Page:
A metalloproteinase which degrades helical regions of native collagen to small fragments. Preferred cleavage is -Gly in the sequence -Pro-Xaa-Gly-Pro-. Six forms (or 2 classes) have been isolated from Clostridium histolyticum that are immunologically cross-reactive but possess different sequences and different specificities. Other variants have been isolated from Bacillus cereus, Empedobacter collagenolyticum, Pseudomonas marinoglutinosa, and species of Vibrio and Streptomyces. EC
A factor synthesized in a wide variety of tissues. It acts synergistically with TGF-alpha in inducing phenotypic transformation and can also act as a negative autocrine growth factor. TGF-beta has a potential role in embryonal development, cellular differentiation, hormone secretion, and immune function. TGF-beta is found mostly as homodimer forms of separate gene products TGF-beta1, TGF-beta2 or TGF-beta3. Heterodimers composed of TGF-beta1 and 2 (TGF-beta1.2) or of TGF-beta2 and 3 (TGF-beta2.3) have been isolated. The TGF-beta proteins are synthesized as precursor proteins.
A non-fibrillar collagen found in BASEMENT MEMBRANE. The C-terminal end of the alpha1 chain of collagen type XVIII contains the ENDOSTATIN peptide, which can be released by proteolytic cleavage.
Specific cell surface receptors which bind to FIBRONECTINS. Studies have shown that these receptors function in certain types of adhesive contact as well as playing a major role in matrix assembly. These receptors include the traditional fibronectin receptor, also called INTEGRIN ALPHA5BETA1 and several other integrins.
The order of amino acids as they occur in a polypeptide chain. This is referred to as the primary structure of proteins. It is of fundamental importance in determining PROTEIN CONFORMATION.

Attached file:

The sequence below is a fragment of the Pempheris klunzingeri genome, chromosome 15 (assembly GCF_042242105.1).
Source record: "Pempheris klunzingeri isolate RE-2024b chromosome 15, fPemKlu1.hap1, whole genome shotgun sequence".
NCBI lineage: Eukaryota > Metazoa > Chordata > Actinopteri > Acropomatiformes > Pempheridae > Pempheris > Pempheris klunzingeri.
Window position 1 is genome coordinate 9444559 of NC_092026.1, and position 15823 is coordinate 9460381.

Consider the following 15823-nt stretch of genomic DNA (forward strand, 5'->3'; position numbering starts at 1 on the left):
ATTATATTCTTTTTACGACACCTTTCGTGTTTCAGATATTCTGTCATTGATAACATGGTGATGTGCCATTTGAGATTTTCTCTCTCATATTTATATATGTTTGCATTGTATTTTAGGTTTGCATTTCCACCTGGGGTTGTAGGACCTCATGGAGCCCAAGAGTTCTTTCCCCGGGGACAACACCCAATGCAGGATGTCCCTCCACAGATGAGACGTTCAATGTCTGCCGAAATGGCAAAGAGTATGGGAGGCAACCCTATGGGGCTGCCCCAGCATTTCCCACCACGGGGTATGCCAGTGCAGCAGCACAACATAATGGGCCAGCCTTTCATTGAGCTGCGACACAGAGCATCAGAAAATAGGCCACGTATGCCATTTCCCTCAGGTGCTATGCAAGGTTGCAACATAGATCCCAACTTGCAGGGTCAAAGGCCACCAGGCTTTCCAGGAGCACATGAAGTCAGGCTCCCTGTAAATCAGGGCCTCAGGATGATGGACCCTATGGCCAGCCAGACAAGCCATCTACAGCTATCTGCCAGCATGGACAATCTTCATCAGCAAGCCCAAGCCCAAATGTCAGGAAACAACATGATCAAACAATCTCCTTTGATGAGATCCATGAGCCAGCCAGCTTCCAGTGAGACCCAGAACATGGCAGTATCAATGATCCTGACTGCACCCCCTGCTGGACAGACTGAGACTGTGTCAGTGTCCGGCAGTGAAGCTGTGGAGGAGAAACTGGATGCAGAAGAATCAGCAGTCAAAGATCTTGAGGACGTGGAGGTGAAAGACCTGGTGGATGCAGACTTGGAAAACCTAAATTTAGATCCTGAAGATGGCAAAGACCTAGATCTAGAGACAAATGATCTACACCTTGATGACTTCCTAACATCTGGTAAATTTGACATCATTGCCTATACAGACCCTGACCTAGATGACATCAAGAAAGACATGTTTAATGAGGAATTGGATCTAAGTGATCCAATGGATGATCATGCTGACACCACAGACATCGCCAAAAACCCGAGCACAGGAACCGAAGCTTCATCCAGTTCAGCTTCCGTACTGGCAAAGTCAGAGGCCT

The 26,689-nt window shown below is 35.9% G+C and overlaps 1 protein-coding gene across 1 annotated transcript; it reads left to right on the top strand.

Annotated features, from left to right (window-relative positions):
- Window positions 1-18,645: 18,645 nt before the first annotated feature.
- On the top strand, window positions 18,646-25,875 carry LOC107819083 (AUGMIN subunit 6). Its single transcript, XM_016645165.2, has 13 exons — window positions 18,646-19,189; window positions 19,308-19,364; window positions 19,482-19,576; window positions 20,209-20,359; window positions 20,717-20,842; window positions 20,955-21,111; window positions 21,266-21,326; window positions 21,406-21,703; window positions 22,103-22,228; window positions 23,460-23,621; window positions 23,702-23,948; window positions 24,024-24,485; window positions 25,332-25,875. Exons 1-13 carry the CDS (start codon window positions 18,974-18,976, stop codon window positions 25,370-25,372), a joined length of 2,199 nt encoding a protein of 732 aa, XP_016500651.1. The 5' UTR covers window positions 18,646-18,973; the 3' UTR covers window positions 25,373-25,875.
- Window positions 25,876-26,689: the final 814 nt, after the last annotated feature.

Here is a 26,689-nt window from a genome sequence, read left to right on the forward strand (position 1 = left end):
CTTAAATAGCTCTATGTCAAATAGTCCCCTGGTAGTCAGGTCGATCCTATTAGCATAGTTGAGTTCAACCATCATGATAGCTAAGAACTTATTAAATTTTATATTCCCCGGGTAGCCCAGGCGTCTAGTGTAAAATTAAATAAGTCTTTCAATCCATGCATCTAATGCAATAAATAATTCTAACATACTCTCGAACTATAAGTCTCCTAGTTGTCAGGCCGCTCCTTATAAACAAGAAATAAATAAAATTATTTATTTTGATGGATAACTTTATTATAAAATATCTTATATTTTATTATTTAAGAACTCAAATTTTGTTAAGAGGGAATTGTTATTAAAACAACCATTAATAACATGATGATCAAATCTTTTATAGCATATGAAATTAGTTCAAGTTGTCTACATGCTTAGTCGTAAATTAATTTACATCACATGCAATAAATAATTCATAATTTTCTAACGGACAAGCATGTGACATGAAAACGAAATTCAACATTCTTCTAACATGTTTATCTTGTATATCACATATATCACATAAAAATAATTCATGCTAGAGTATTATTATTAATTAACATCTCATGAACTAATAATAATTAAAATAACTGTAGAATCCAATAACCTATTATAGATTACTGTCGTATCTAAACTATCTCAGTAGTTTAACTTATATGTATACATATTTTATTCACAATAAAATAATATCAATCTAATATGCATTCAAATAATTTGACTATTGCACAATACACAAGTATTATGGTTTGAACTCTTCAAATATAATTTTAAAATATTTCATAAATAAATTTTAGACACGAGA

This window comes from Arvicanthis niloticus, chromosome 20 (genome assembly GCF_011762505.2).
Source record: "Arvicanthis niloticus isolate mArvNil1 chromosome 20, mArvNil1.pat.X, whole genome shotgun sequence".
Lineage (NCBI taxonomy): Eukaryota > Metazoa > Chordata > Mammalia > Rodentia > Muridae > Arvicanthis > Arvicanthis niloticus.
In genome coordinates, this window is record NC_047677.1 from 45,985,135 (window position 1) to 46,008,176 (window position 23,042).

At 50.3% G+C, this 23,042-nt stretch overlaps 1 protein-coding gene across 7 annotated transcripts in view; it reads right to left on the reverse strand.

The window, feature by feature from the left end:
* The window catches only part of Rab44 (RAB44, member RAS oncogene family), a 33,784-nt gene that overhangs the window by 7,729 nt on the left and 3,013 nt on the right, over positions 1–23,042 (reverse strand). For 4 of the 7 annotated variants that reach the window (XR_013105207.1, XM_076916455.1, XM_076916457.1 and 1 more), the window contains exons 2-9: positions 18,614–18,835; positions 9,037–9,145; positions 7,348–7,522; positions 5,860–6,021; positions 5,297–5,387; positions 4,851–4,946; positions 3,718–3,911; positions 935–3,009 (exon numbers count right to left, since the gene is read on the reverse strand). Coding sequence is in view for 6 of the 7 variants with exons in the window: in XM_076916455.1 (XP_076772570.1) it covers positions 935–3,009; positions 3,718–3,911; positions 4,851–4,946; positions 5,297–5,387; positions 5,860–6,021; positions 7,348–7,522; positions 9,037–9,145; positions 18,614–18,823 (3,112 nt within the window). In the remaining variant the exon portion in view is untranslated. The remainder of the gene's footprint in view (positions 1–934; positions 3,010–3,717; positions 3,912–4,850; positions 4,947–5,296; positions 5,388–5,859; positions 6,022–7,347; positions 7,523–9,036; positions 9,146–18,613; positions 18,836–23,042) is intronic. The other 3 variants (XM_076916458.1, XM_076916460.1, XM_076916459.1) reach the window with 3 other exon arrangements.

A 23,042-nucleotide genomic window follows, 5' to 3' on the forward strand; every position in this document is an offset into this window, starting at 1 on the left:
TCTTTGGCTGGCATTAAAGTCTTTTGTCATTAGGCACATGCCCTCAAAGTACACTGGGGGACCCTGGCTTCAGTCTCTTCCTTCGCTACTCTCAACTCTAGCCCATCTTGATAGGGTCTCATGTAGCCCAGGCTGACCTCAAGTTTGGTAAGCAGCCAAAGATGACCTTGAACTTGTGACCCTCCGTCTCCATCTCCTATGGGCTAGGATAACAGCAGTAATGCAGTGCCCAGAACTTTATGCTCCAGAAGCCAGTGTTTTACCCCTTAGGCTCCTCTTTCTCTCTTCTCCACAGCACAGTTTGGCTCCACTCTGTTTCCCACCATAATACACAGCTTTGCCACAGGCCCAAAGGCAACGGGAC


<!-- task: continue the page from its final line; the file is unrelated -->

A non-fibrillar collagen found primarily in terminally differentiated hypertrophic CHONDROCYTES. It is a homotrimer of three identical alpha1(X) subunits.
A non-vascular form of connective tissue composed of CHONDROCYTES embedded in a matrix that includes CHONDROITIN SULFATE and various types of FIBRILLAR COLLAGEN. There are three major types: HYALINE CARTILAGE; FIBROCARTILAGE; and ELASTIC CARTILAGE.
A hydroxylated form of the imino acid proline. A deficiency in ASCORBIC ACID can result in impaired hydroxyproline formation.
A fibril-associated collagen found in many tissues bearing high tensile stress, such as TENDONS and LIGAMENTS. It is comprised of a trimer of three identical alpha1(XII) chains.
Microscopy using an electron beam, instead of light, to visualize the sample, thereby allowing much greater magnification. The interactions of ELECTRONS with specimens are used to provide information about the fine structure of that specimen. In TRANSMISSION ELECTRON MICROSCOPY the reactions of the electrons that are transmitted through the specimen are imaged. In SCANNING ELECTRON MICROSCOPY an electron beam falls at a non-normal angle on the specimen and the image is derived from the reactions occurring above the plane of the specimen.